“Whether it’s the dump’s $100 billion cost, Nevada’s decades of opposition or the deadly transportation risks it will inflict on our nation, we need to end spending now on Yucca Mountain’s rotting corpse,” said Berkley.  “We should be moving now to require nuclear operators to secure waste in dry cask storage at existing sites.  These hardened containers can keep waste safely isolated for the next 100 years while we find a real solution to addressing our nation’s nuclear waste stockpiles.”

The real solution is to find another source for our electricity generation in the 21st century other than the mid 20th century flirtation with nuclear power.

Arguments like “there’s no Sun at night, and what if the wind stops blowing” are downright silly considering the advancements in solar and wind source technologies.   Worse still, focusing on nuclear power while the rest of the world moves forward makes no economic sense.  To wit:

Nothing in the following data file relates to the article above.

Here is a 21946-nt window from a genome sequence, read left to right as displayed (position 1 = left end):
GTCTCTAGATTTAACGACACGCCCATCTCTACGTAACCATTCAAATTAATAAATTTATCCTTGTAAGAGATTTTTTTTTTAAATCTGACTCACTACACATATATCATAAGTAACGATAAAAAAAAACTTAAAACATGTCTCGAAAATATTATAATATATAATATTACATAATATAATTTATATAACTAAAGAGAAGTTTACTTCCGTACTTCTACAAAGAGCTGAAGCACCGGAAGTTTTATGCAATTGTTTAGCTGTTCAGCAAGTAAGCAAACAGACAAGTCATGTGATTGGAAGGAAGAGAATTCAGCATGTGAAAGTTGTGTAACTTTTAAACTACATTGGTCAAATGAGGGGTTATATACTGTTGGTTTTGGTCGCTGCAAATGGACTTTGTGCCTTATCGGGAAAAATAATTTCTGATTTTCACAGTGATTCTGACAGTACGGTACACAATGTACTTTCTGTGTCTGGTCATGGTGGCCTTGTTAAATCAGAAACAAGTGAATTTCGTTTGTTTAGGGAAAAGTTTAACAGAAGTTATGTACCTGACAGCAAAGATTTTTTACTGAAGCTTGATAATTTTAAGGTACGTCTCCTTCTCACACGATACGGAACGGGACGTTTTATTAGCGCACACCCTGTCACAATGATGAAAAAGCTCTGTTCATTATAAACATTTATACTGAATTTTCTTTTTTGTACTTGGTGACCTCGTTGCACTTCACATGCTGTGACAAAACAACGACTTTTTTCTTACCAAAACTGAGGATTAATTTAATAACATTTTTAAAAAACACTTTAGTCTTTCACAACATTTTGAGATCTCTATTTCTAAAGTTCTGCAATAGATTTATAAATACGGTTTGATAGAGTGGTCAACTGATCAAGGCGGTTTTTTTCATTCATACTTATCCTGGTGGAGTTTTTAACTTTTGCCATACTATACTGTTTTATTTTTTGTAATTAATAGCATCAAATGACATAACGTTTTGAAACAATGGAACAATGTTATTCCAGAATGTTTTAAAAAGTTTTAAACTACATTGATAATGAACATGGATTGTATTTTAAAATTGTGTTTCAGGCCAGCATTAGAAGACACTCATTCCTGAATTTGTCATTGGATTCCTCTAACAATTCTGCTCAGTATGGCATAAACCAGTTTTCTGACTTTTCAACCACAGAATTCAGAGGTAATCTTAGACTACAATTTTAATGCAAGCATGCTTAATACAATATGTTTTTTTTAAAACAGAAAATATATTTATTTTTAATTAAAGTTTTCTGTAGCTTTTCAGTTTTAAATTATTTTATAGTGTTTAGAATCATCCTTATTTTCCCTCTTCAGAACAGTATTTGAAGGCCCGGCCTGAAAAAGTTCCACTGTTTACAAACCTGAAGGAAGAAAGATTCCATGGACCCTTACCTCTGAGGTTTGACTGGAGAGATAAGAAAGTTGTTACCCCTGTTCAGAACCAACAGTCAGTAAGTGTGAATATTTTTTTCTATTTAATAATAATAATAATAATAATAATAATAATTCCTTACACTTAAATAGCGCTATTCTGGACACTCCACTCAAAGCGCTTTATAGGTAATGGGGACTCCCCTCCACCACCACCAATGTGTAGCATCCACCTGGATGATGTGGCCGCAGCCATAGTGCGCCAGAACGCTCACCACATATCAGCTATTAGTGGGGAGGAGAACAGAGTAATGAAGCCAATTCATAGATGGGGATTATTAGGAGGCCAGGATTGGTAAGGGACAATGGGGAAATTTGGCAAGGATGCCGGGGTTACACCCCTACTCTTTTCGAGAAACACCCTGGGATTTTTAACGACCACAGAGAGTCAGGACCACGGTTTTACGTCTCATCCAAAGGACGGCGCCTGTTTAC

“Suntech, China’s largest solar cell and panel maker, signed an agreement with CDB for up to 50 billion yuan ($7.33 billion) worth of loans over five years, Rory Macpherson, Suntech’s director for investor relations, told Reuters on Wednesday.” Such deals are unfolding as China aggressively develops its renewable energy sector and as its companies play catch-up with bigger global peers including German solar cell producer Q-Cells AG and Spanish wind farm operator Iberdrola, which have built up solid track records, also with help from more than a decade of government subsidies. [Reuters 4/2010]

Failure to put additional effort into 21st century energy technologies is roughly analogous to having the United States subsidize the buggy whip manufacturers while the rest of the major industrial nations are making automatic transmissions.

The job creation on which we should be focusing are relatively obvious: Nevada has plenty of sunlight and lots of wind — we could be part of the solution instead of remaining part of the problem.